So much whisky, so little time | Singapore | Tasting Notes

Del Maguey San Pedro Taviche Mezcal vs Del Maguey Minero Mezcal

Mezcal is the distilled product from a mash made from the agave plant in Mexico. The better known Tequilla is therefore technically a Mezcal but can only be made in certain Mexican states. A similar product made in other Mexican states is what we call a Mezcal but that’s not only oversimplifying, that’s also ignoring the 3 states that can produce both Mezcal and Tequila.

So agave is essentially the very slow growing barley of mexico, but instead of large distilleries, Mezcal is generally made by small time distillers working in their respective villages, and unlike Scotch, the production process genuinely hasn’t changed much in generations. At this point I am going to skip over the whole cooking, mashing fermenting and double distillation and go straight to the consumer end of this chain. Because there are no large distilleries, there isn’t a concept of ‘original bottlings’ like in Scotch, instead you get a range of Mezcal that spans the tourist bottles with worms inside them, to the premium bottlers that themselves do not distil but, as in Single malt, they buy the single product of villages to bottle under it’s own name. This is the part of the market we are interested in because this is where names like Del Maguey have established themselves as purveyors of quality product.

Del Maguey San Pedro Taviche Mezcal 49%

Del Maguey tells us this was made in a remote mountain valley in Ocotlan, Oxaca. Also “Taviche gets is unique flavor from the blending of three wild agaves; 100% mature unpropigated Espadin, Tobala, Tobasiche and Tepextate. The earth roasted hearts are ground by two men using giant mallets, fermented naturally by airborne microbes and distilled slowly twice in a tiny 150 liter copper still.” Sounds as traditional as it gets. The Agave harvested for this Mezcal was between 6-18 years old.

 Nose: This is honestly … impressive. It noses like a Lagavulin sans peat. Salty with a coastal brine that makes you wonder. Slight dry firewood waiting by the fire. Hugely earthy in a clean way, with roots and fresh mulch. Jars of preserved lemon not dried but in some sort of hyper acidic brine. Petrochemical in the clear plastic and high tone of kerosene sense instead of black diesel smoke. There is a raw but birdled distillate, the same way young Ledaig shows its youth, but it’s clearly not malt. A creamy but gristly herbal dirtiness. Really feels firewood smokey. Clean and sharp.

 Palate:  Big herbal elements really take centre stage here, like a great tincture of aniseed and bark and licorice quinine, wintergreen, eucalyptus, cloves, angelica, rosemary etc… really quite medicinal. Bittersweet and minty. then salty and petrochemical. And finally some dry firewood-y notes. A clean and buoyant clarity.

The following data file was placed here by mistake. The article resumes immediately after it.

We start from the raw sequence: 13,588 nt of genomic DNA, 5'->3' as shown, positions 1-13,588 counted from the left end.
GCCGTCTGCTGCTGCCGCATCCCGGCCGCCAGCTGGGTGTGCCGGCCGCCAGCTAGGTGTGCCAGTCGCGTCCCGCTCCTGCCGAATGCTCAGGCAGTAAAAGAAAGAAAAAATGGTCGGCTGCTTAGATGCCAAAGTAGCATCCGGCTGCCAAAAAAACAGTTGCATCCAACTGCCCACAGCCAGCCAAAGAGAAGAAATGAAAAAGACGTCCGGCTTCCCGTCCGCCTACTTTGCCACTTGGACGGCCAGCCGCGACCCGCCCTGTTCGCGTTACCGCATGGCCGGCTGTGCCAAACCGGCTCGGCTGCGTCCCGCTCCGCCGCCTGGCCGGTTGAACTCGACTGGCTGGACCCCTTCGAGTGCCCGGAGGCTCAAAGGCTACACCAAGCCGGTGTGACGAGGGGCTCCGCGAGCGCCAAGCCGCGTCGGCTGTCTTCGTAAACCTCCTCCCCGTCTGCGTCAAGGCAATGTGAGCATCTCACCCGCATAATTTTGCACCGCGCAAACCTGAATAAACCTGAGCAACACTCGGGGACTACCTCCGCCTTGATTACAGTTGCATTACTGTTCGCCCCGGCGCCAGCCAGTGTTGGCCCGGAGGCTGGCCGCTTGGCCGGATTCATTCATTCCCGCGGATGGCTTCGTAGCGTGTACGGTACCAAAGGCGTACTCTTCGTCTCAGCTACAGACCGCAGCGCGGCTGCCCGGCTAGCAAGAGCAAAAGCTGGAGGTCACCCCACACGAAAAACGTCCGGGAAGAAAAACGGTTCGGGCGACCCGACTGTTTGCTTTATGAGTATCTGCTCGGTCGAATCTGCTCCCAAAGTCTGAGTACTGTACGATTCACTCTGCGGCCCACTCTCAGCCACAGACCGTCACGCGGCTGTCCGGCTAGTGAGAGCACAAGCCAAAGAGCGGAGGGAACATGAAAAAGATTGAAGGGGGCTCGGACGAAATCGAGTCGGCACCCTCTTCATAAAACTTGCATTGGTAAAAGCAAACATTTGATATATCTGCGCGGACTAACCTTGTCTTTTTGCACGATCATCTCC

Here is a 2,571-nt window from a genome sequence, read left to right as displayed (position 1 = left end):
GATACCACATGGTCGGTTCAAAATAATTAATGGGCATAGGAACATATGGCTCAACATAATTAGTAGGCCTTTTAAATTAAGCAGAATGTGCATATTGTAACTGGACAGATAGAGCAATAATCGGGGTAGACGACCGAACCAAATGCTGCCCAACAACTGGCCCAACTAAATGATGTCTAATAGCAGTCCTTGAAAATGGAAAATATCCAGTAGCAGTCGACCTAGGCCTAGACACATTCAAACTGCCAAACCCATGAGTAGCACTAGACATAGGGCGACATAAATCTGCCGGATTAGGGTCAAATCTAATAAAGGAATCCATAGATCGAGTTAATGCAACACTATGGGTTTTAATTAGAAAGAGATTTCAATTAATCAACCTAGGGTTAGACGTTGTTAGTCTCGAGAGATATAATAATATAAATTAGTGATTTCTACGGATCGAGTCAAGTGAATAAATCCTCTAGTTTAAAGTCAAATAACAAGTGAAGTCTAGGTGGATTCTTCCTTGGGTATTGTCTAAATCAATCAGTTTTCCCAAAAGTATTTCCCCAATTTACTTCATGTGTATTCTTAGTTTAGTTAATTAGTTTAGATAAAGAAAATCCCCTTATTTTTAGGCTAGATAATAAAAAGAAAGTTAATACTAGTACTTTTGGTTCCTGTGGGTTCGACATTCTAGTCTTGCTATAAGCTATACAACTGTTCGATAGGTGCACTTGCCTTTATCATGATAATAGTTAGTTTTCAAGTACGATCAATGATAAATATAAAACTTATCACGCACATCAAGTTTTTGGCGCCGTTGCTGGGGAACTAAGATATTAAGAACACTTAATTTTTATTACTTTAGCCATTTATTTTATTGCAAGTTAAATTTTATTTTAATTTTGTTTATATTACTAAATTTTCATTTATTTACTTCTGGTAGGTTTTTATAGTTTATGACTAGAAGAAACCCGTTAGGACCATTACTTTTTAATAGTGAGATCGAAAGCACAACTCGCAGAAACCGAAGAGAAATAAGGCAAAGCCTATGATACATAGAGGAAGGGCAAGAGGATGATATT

Finish: Medium short, not the longest, but the herbal-salty buzz stays with you.

Del Maguey Minero Mezcal 49%

This Mezcal from the Santa Catarina Minas is “One hour beyond the village of Chichicapa and through a mountain pass… This pueblo has an arid semi-tropical microclimate and great water! Our palenqueros, Florencio Carlos Sarmiento and his sons Florencio Carlos Vasquez and Luis Carlos Vasquez, are true craftsmen. Their “palenque” (site of production)is the most well organized we have seen, including a cistern to cool and recycle the water used in the condensation process.” – Del Maguey. Clearly this is a whole world worth exploring if you’re tired of malt. The agave harvest was between 8-10 years old.

 Nose: Very similar but this one has a thickness and for lack of a better word, certain mugginess to it, much fuller in the mid tones. Like slightly rancid cream, with a dirty earthiness that’s more soaking slabs of black mud and clay, decaying branches and thicker heavier herbals like barks and powders of undetermined animal origin. Also a very heavy sort of honey. Because of that this one feels much less like a unpeated peaty Islay, and more ‘exotic’.

 Palate: No it’s actually very round on the tongue, big on honey and an exotic sugary herbal tea that doubles for medicine. Again lots of these licorice aniseed cloves eucalyptus notes. Black earth and bark. Gritty fuzzy dirty herbals. Moldering fruit skins in the sun. Clay. Certainly a heavier feel to it, though with less apparent smokiness.

 Finish: Medium short again, is that due to the lack of aging, or does it just not have the aging potential of malt? Sounds like someone really ought to put a cask of this in inactive bourbon and forget about it for 10 years.

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This entry was posted on October 5, 2017 by in Mezcal and tagged , , , .
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